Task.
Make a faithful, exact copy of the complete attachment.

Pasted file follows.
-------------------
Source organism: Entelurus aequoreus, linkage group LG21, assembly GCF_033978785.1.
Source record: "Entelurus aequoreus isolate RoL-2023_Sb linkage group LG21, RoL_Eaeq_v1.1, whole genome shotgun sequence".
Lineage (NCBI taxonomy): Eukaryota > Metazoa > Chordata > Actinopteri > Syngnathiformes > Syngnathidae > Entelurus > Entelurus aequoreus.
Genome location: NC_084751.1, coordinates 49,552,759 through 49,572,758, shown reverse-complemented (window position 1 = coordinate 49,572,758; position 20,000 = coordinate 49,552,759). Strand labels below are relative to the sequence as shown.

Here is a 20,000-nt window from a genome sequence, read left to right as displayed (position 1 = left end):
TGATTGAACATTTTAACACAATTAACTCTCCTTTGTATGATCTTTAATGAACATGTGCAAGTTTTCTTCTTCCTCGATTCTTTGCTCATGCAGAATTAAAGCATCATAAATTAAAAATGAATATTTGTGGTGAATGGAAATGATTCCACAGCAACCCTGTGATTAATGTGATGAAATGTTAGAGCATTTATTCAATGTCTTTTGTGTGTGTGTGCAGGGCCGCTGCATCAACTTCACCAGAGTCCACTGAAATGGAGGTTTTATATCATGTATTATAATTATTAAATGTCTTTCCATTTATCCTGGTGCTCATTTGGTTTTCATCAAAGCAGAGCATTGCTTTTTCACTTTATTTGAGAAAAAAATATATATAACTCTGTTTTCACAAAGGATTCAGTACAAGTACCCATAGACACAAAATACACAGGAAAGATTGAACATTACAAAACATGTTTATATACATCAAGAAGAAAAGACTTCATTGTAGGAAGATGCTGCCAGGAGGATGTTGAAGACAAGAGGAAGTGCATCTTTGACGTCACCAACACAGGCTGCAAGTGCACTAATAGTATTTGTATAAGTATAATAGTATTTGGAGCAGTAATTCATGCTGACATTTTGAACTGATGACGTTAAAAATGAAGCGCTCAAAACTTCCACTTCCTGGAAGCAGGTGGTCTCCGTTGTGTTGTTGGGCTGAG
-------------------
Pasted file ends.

Source organism: Entelurus aequoreus, linkage group LG21, assembly GCF_033978785.1.
Source record: "Entelurus aequoreus isolate RoL-2023_Sb linkage group LG21, RoL_Eaeq_v1.1, whole genome shotgun sequence".
Lineage (NCBI taxonomy): Eukaryota > Metazoa > Chordata > Actinopteri > Syngnathiformes > Syngnathidae > Entelurus > Entelurus aequoreus.
Genome location: NC_084751.1, coordinates 49,552,759 through 49,572,758, shown reverse-complemented (window position 1 = coordinate 49,572,758; position 20,000 = coordinate 49,552,759). Strand labels below are relative to the sequence as shown.

Here is a 20,000-nt window from a genome sequence, read left to right as displayed (position 1 = left end):
TGATTGAACATTTTAACACAATTAACTCTCCTTTGTATGATCTTTAATGAACATGTGCAAGTTTTCTTCTTCCTCGATTCTTTGCTCATGCAGAATTAAAGCATCATAAATTAAAAATGAATATTTGTGGTGAATGGAAATGATTCCACAGCAACCCTGTGATTAATGTGATGAAATGTTAGAGCATTTATTCAATGTCTTTTGTGTGTGTGTGCAGGGCCGCTGCATCAACTTCACCAGAGTCCACTGAAATGGAGGTTTTATATCATGTATTATAATTATTAAATGTCTTTCCATTTATCCTGGTGCTCATTTGGTTTTCATCAAAGCAGAGCATTGCTTTTTCACTTTATTTGAGAAAAAAATATATATAACTCTGTTTTCACAAAGGATTCAGTACAAGTACCCATAGACACAAAATACACAGGAAAGATTGAACATTACAAAACATGTTTATATACATCAAGAAGAAAAGACTTCATTGTAGGAAGATGCTGCCAGGAGGATGTTGAAGACAAGAGGAAGTGCATCTTTGACGTCACCAACACAGGCTGCAAGTGCACTAATAGTATTTGTATAAGTATAATAGTATTTGGAGCAGTAATTCATGCTGACATTTTGAACTGATGACGTTAAAAATGAAGCGCTCAAAACTTCCACTTCCTGGAAGCAGGTGGTCTCCGTTGTGTTGTTGGGCTGAG